Friday, December 12, 2014

Installing the Ionic Framework from Scratch

What is the Ionic Framework?
Ionic is an open source project which combines Cordova, AngularJS, and their own CSS3 enhanced UI to build cross platform mobile apps. It currently supports iOS and Android device.


Ionic is built on top of Cordova which is Apache's open source version of Adobe's PhoneGap. Most developers know that Cordova lacks two things which are important in modern application development. First there is no user interface. You have only standard web development UI, which doesn't cut it on the web today, let alone on a smartphone. Second, there is no application framework. Frameworks assist the developer by doing a lot of the plumbing code necessary for building professional applications. Ionic uses AngularJS, which is a JavaScript MVC framework from Google. They also add their own JavaScript based components which are written specifically for running on mobile devices.


In order to build Ionic apps you will need to install a series of free tools. Failure to install any tool correctly will cause the entire installation to fail. And since many of the tools require other tools to install, not installing them in the correct order can also result in a failed installation. So please take your time with the installation. It will take two to five hours to complete, depending on your Internet & computer speed.


These instructions are specifically written for the Window operating system, however the order of tool installation and basic steps are the same for Mac OS X and Linux systems.


It is highly recommended that you backup your system before beginning this installation.


Prerequisites


You should have around 10 GB of hard disk free. Quite a bit of space will be eaten up by the Android SDK components. You should also have Google Chrome installed. Chrome is by far the best browser for mobile development. It supports remote debugging which is essential when debugging Cordova apps.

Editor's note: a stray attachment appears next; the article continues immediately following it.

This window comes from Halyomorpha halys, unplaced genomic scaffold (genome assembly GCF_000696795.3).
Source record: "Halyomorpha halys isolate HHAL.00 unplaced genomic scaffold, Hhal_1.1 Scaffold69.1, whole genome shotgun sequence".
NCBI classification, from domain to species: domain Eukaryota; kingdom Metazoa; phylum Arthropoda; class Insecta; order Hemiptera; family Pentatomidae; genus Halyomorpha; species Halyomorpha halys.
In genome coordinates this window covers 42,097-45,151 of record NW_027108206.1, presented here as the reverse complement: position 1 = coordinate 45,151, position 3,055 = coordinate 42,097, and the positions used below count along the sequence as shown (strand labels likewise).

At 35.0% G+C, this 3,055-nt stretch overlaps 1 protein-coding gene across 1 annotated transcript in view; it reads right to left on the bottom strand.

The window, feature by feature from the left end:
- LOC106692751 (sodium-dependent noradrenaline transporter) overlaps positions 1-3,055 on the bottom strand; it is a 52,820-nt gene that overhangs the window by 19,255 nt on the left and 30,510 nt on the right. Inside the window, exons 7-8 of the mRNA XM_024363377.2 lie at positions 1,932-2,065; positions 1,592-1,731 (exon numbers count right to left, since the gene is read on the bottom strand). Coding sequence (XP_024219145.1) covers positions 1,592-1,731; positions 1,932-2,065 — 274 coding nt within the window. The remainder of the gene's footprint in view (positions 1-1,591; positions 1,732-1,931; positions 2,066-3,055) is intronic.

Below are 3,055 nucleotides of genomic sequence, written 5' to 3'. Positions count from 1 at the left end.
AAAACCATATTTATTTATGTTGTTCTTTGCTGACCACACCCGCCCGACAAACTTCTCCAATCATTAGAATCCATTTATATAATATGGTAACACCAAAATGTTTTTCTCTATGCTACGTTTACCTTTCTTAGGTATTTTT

Installation Instructions


General Warnings
Most of the tools come from operating systems other than Windows. As such they don't like spaces in the names of files or directories. This can be a big headache since Windows allows for the creation of files and directories with spaces in the name. And worse yet, the normal directories for installing applications on Windows are "Program Files" and "Program Files (x86)", both of which have spaces in the names. Avoid headaches and don't install any tool to a directory with a space in the name.


If you are running Windows on Parallels or any other virtual machine, you may get prompted to install a tool on to a network drive, don't do it. While many of the tools run just fine from network drives others don't. Keep things simple and install to a directory on your 'C' drive or other normal drive.

You will need to add environment variables for ANDROID_HOME, ANT_HOME, and JAVA_HOME during the installation process. These instruction explain how to do that when the time arises.


The ANDROID_HOME variable points to the Android SDK directory. The ANT_HOME directory points to your Apache Ant directory. And finally, the JAVA_HOME variable points to the directory holding the JDK. You also need to add tools to Path environment variable which you won't have to create, since it should already exist. You will only need to edit the path.


Environment Variables
  1. From Windows 8